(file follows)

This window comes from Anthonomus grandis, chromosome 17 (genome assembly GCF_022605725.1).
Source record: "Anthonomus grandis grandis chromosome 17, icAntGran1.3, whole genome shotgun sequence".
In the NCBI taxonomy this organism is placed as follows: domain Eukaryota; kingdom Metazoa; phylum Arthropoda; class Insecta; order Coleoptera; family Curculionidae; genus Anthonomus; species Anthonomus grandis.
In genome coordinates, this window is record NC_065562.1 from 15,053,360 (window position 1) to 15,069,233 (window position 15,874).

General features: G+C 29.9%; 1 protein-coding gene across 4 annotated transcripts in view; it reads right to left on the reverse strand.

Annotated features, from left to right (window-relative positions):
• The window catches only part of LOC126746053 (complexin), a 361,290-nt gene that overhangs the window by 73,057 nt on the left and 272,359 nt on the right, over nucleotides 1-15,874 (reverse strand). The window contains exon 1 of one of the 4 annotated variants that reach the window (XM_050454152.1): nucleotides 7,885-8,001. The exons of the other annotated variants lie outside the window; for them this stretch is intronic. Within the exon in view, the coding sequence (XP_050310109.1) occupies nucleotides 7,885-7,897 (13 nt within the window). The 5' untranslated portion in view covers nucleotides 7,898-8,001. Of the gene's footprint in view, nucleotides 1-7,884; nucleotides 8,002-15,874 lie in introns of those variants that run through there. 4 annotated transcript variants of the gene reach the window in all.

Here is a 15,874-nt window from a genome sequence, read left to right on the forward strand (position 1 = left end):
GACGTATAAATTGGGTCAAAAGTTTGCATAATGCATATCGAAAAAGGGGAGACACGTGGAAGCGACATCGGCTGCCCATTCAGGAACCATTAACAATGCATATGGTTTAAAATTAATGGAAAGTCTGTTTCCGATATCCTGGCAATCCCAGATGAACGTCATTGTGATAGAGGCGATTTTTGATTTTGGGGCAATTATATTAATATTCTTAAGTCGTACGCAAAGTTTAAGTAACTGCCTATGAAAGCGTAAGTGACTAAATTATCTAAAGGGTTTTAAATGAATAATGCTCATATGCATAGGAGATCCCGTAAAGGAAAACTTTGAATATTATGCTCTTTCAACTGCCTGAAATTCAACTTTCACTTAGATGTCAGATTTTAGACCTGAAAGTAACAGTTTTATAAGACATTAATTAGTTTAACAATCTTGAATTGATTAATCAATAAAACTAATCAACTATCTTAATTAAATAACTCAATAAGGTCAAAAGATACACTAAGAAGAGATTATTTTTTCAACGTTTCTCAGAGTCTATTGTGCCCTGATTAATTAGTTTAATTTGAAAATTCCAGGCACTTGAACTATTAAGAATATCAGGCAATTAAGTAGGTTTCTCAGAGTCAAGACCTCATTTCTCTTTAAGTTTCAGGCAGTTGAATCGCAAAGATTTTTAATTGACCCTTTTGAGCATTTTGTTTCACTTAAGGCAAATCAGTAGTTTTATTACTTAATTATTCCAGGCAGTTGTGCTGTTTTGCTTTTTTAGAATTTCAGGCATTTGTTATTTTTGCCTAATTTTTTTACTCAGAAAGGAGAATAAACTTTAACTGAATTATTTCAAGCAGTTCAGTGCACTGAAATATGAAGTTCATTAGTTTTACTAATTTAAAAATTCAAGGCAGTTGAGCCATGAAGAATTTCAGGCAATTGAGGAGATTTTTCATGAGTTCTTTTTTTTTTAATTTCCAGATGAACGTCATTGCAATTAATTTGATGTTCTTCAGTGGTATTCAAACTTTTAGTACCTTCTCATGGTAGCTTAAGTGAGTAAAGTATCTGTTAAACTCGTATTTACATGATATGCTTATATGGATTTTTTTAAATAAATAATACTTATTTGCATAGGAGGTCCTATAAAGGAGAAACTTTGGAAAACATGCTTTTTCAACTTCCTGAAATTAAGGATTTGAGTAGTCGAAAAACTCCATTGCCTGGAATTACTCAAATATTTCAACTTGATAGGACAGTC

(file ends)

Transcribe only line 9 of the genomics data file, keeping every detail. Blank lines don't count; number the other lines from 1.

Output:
GACGTATAAATTGGGTCAAAAGTTTGCATAATGCATATCGAAAAAGGGGAGACACGTGGAAGCGACATCGGCTGCCCATTCAGGAACCATTAACAATGCATATGGTTTAAAATTAATGGAAAGTCTGTTTCCGATATCCTGGCAATCCCAGATGAACGTCATTGTGATAGAGGCGATTTTTGATTTTGGGGCAATTATATTAATATTCTTAAGTCGTACGCAAAGTTTAAGTAACTGCCTATGAAAGCGTAAGTGACTAAATTATCTAAAGGGTTTTAAATGAATAATGCTCATATGCATAGGAGATCCCGTAAAGGAAAACTTTGAATATTATGCTCTTTCAACTGCCTGAAATTCAACTTTCACTTAGATGTCAGATTTTAGACCTGAAAGTAACAGTTTTATAAGACATTAATTAGTTTAACAATCTTGAATTGATTAATCAATAAAACTAATCAACTATCTTAATTAAATAACTCAATAAGGTCAAAAGATACACTAAGAAGAGATTATTTTTTCAACGTTTCTCAGAGTCTATTGTGCCCTGATTAATTAGTTTAATTTGAAAATTCCAGGCACTTGAACTATTAAGAATATCAGGCAATTAAGTAGGTTTCTCAGAGTCAAGACCTCATTTCTCTTTAAGTTTCAGGCAGTTGAATCGCAAAGATTTTTAATTGACCCTTTTGAGCATTTTGTTTCACTTAAGGCAAATCAGTAGTTTTATTACTTAATTATTCCAGGCAGTTGTGCTGTTTTGCTTTTTTAGAATTTCAGGCATTTGTTATTTTTGCCTAATTTTTTTACTCAGAAAGGAGAATAAACTTTAACTGAATTATTTCAAGCAGTTCAGTGCACTGAAATATGAAGTTCATTAGTTTTACTAATTTAAAAATTCAAGGCAGTTGAGCCATGAAGAATTTCAGGCAATTGAGGAGATTTTTCATGAGTTCTTTTTTTTTTAATTTCCAGATGAACGTCATTGCAATTAATTTGATGTTCTTCAGTGGTATTCAAACTTTTAGTACCTTCTCATGGTAGCTTAAGTGAGTAAAGTATCTGTTAAACTCGTATTTACATGATATGCTTATATGGATTTTTTTAAATAAATAATACTTATTTGCATAGGAGGTCCTATAAAGGAGAAACTTTGGAAAACATGCTTTTTCAACTTCCTGAAATTAAGGATTTGAGTAGTCGAAAAACTCCATTGCCTGGAATTACTCAAATATTTCAACTTGATAGGACAGTC